Under California Law, Medical Malpractice Policies Do Not Cover Medical Board Professional Disciplinary Actions
A New Jersey appellate court, applying California law, has held that a medical malpractice liability insurer had no duty to reimburse an insured physician for defense costs incurred in connection with a professional disciplinary action brought against him by the California Medical Board. Jehan Zeb Mir, M.D. v. Admiral Ins. Co., 2012 WL 1694714 (N.J. Super. Ct. Mar. 27, 2012).
The California Medical Board filed a disciplinary action against a physician in 2003 based on his alleged inappropriate delay in performing surgery. After unsuccessfully seeking coverage from his malpractice insurer for defense costs, the physician brought suit against the carrier, seeking reimbursement for legal fees incurred in defending against the disciplinary action. The policy provided coverage for “damages, including loss payments, legal and claims expense” that the policyholder became legally obligated to pay “because of injury . . . caused by a medical incident.” “Medical incident” was defined as an “act or omission” arising from the provision of “medical services.” The “Defense and Settlement” provision of the policy provided that the insurer would defend “any claim or suit against the Insured seeking damages to which this insurance applies” regardless of the ultimate merits of “any of the allegations of the suit.”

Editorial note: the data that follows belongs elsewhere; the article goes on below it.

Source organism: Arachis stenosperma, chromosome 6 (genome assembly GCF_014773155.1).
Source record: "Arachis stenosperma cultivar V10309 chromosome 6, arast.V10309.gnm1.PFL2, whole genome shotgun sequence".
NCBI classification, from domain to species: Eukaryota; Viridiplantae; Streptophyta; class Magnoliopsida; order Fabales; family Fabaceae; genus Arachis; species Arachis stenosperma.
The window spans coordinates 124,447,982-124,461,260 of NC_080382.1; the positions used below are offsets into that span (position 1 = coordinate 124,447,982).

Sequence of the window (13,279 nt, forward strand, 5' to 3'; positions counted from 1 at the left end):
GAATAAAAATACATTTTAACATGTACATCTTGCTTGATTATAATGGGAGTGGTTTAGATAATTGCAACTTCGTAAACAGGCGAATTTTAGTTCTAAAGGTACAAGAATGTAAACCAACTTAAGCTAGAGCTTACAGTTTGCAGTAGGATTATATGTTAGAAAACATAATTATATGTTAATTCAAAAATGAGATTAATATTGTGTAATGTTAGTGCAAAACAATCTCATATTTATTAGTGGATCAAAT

The physician argued that the phrase “any claim” should be read separately from the phrase “suit against the Insured seeking damages” in the policy’s “Defense and Settlement” provision. According to this insured, this untethered the phrase “any claim” from the relief sought by the claim and required the carrier to provide a defense for “claims” that did not seek damages, such as the disciplinary action. The court rejected this argument. The court held that the policy unambiguously limited coverage to damages arising out of medical malpractice claims and did not provide coverage for a professional disciplinary action that only sought to suspend or revoke the physician’s medical license. In doing so, the court noted that California courts previously have held that professional disciplinary hearings before the California Medical Board are not considered “suits for damages.” The court therefore held that the policy did not require the insurer to provide a defense for an action for which there was no coverage.
The opinion is available here.